Afghan Peace Talks: Afghanistan’s Chief Peace Negotiator Lands In Pakistan

To discuss the Afghan Peace talks, the head of Afghanistan’s High Council for National Reconciliation arrived in Islamabad on Monday on a three-day visit. The visit is aimed at discussing the ongoing Afghan peace process with a focus on direct talks between the Taliban and the Kabul government.

Accompanied by a high-level delegation, Abdullah Abdullah will meet Pakistan’s President Arif Alvi, Prime Minister Imran Khan, Foreign Minister Shah Mehmood Qureshi, chairman of the senate and speaker of the National Assembly, said a statement from Pakistan’s Foreign Ministry.

He will deliver a key-note address at the Institute of Strategic Studies Islamabad and also have interaction with the media.

“The visit will provide an opportunity for a wide-ranging exchange of views on the Afghan peace process and strengthening of Pakistan-Afghanistan bilateral relations and people-to-people interaction,” the statement said.

“Pakistan attaches high importance to its fraternal ties with Afghanistan, rooted deep in shared history, faith, culture, values and traditions,” it further said, adding, “Pakistan fully supports all efforts for peace, stability and prosperity of the Afghan people. The visit of Dr. Abdullah Abdullah will contribute to further strengthening amity, brotherhood and close cooperation between the two countries.”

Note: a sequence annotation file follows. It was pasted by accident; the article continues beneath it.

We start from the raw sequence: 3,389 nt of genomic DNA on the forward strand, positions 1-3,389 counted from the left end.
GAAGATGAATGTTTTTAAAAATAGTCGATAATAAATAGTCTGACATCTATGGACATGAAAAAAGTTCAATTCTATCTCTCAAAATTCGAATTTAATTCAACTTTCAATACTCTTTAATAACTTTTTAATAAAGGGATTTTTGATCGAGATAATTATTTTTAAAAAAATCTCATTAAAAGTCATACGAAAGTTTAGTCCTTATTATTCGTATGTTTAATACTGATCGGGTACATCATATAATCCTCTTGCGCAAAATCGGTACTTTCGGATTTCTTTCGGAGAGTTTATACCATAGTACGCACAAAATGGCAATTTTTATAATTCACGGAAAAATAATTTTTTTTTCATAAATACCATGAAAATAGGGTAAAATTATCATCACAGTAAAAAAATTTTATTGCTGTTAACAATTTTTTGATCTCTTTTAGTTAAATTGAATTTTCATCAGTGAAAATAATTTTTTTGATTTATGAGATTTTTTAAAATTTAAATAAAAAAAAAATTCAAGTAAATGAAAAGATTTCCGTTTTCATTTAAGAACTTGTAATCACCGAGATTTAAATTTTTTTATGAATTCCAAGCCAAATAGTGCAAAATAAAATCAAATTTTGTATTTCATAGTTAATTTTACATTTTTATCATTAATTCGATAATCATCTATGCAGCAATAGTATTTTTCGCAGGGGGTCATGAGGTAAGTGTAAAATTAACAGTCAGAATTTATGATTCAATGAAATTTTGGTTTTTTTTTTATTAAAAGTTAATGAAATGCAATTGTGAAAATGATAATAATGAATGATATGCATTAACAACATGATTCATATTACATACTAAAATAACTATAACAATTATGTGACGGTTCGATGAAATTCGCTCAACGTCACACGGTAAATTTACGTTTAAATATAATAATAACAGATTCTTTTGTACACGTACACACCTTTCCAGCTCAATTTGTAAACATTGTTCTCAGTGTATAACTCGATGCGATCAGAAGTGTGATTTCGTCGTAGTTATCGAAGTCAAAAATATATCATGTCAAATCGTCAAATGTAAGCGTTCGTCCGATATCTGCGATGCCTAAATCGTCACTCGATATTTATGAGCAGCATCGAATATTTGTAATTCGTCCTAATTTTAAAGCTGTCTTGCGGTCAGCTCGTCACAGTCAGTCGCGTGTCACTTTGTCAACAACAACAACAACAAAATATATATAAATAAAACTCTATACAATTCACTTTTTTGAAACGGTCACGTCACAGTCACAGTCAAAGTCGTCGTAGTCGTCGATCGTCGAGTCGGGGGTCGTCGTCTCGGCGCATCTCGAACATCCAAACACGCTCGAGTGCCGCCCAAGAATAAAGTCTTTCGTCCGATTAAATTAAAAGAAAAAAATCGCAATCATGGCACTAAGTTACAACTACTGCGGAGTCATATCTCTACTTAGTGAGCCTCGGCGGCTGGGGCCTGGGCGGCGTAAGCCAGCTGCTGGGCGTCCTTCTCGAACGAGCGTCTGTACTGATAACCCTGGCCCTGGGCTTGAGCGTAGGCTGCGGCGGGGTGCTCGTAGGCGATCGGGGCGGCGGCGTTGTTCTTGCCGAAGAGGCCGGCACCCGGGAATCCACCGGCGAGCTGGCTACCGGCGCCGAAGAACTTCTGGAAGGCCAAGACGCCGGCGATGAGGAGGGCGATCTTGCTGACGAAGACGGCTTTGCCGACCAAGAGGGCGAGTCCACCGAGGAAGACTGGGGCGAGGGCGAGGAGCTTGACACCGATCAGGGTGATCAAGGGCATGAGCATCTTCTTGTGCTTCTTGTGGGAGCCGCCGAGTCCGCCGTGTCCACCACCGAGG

This is Abdullah’s first visit to Pakistan in his capacity as the top Afghan peace negotiator, which comes days after the much-hyped intra-Afghan dialogue started in Doha earlier this month, following the completion of prisoners’ exchange.

Islamabad’s influence over the Taliban is viewed as crucial to court the warring militia.

In December 2018, Pakistan arranged rare direct talks between Washington and the Taliban, which led to a peace deal this February. Under the agreement, the US is committed to withdraw all foreign forces from Afghanistan by July 2021.

In return, the insurgents pledged to prevent terrorist groups from using Afghan soil for attacks and promised to seek reconciliation with other Afghan groups through a dialogue process.

Islamabad also facilitated the landmark first round of direct talks between the Afghan government and the Taliban in Pakistan in July 2015.

The process, however, broke down after the news of long-time Taliban leader Mullah Omar’s death surfaced, triggering a bitter internal power struggle.

It was further hampered by the killing of Omer’s successor, Mullah Akhtar Mansoor, in a US drone strike on the Pakistan-Afghanistan border in 2016.

The US President Donald Trump last year stepped up efforts to resume the long-stalled process, seeking Pakistan’s help to end Washington’s longest war in recent history.